(This article belongs to the Special Issue Chemical Composition and Biological Activities of Essential Oils)
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Article
Inhibition of Glucosyltransferase Activity and Glucan Production as an Antibiofilm Mechanism of Lemongrass Essential Oil against Escherichia coli O157:H7
Antibiotics 2020, 9(3), 102; https://0-doi-org.brum.beds.ac.uk/10.3390/antibiotics9030102 - 29 Feb 2020
Cited by 9 | Viewed by 1755
Abstract
The resistance of Escherichia coli O157:H7 to disinfection is associated with its ability to form biofilms, mainly constituted by glucans produced by glucosyltransferases. Citral and geraniol, terpenes found in the essential oil of Cymbopogon citratus (EO), have proven antibacterial activity against planktonic E. [...] Read more.
The resistance of Escherichia coli O157:H7 to disinfection is associated with its ability to form biofilms, mainly constituted by glucans produced by glucosyltransferases. Citral and geraniol, terpenes found in the essential oil of Cymbopogon citratus (EO), have proven antibacterial activity against planktonic E. coli; however, no information was found about their efficacy and mode of action against E. coli biofilms. Therefore, the inhibitory effect of C. citratus EO, citral, and geraniol on glucans production and glucosyltransferase activity as anti-biofilm mechanism against E. coli was evaluated. EO, citral, and geraniol inhibited the planktonic growth of E. coli (minimal inhibitory concentration or MIC= 2.2, 1.0, and 3.0 mg/mL, respectively) and the bacterial adhesion (2.0, 2.0, and 4.0 mg/mL, respectively) on stainless steel. All compounds decreased the glucans production; citral and geraniol acted as uncompetitive inhibitors of glucosyltransferase activity (The half maximal inhibitory concentrations or IC50 were 8.5 and 6.5 µM, respectively). The evidence collected by docking analysis indicated that both terpenes could interact with the helix finger of the glucosyltransferase responsible for the polymer production. In conclusion, C. citratus EO, citral, and geraniol inhibited glucosyltransferase activity, glucans production, and the consequent biofilm formation of E. coli O157:H7. Full article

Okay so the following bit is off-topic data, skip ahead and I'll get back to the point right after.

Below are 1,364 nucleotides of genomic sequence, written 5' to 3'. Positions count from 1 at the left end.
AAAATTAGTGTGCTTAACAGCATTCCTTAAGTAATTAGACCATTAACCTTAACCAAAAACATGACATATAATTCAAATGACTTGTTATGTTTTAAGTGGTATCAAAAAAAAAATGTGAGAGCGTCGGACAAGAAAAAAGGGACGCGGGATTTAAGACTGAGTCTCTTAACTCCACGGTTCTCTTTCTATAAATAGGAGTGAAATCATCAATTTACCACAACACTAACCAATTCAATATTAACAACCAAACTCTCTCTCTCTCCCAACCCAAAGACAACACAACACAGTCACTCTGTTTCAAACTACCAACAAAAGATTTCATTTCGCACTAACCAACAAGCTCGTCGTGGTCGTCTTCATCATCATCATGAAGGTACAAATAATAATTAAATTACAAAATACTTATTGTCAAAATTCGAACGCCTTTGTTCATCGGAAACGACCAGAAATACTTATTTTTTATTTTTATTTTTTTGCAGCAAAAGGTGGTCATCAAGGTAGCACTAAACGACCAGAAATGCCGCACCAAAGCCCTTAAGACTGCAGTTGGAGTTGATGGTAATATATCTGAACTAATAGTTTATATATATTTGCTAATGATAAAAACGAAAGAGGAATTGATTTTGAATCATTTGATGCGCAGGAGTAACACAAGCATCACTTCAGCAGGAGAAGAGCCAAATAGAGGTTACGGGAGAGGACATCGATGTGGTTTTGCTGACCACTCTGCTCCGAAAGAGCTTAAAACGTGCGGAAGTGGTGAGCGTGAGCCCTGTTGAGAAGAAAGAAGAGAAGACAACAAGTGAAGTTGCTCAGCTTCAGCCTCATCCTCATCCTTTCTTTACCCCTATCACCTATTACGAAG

(This article belongs to the Special Issue Chemical Composition and Biological Activities of Essential Oils)
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Brief Report
Is the Antimicrobial Activity of Hydrolates Lower than That of Essential Oils?
Antibiotics 2021, 10(1), 88; https://0-doi-org.brum.beds.ac.uk/10.3390/antibiotics10010088 - 18 Jan 2021
Cited by 3 | Viewed by 860
Abstract
Among the top five human infections requiring medical treatment is dermatitis. Treatment of bacterial and fungal skin infections is usually based on antibiotic therapy, which is often ineffective due to the involvement of antibiotic-resistant microbial strains. The aim of this study was to [...] Read more.
Among the top five human infections requiring medical treatment is dermatitis. Treatment of bacterial and fungal skin infections is usually based on antibiotic therapy, which is often ineffective due to the involvement of antibiotic-resistant microbial strains. The aim of this study was to compare the antimicrobial activity of essential oils (EOs) and hydrolates (Hys) extracted from six aromatic plants grown in Italy (Lavandula angustifolia, Lavandula intermedia, Origanum hirtum, Satureja montana, Monarda didyma, and Monarda fistulosa) towards fungal (Candida albicans, Candida parapsilosis, Candida glabrata and Candida tropicalis; Trichophyton soudanense, Trichophyton tonsurans, Trichophyton rubrum, Trichophyton violaceum and Microsporum canis) and bacterial strains (Staphylococcus aureus MRSA, Staphylococcus aureus MSSA, Streptococcus pyogenes, E. faecalis, Enterococcus faecalis VRE, and Enterococcus faecium) potentially pathogenic for human skin. The composition and antimicrobial activity of EOs and Hys were evaluated using the Gas-chromatography mass spectrometry and micro dilution-broth test, respectively. The volatiles’ conversion factors (CFs) were calculated to compare the activity of Hys with that of the corresponding EOs. Data show that, although the minimum inhibitory concentration values of EOs are lower than the corresponding Hys, the volatiles contained in Hys are more effective at inhibiting microbial growth because they are active at lower concentrations. Full article
(This article belongs to the Special Issue Chemical Composition and Biological Activities of Essential Oils)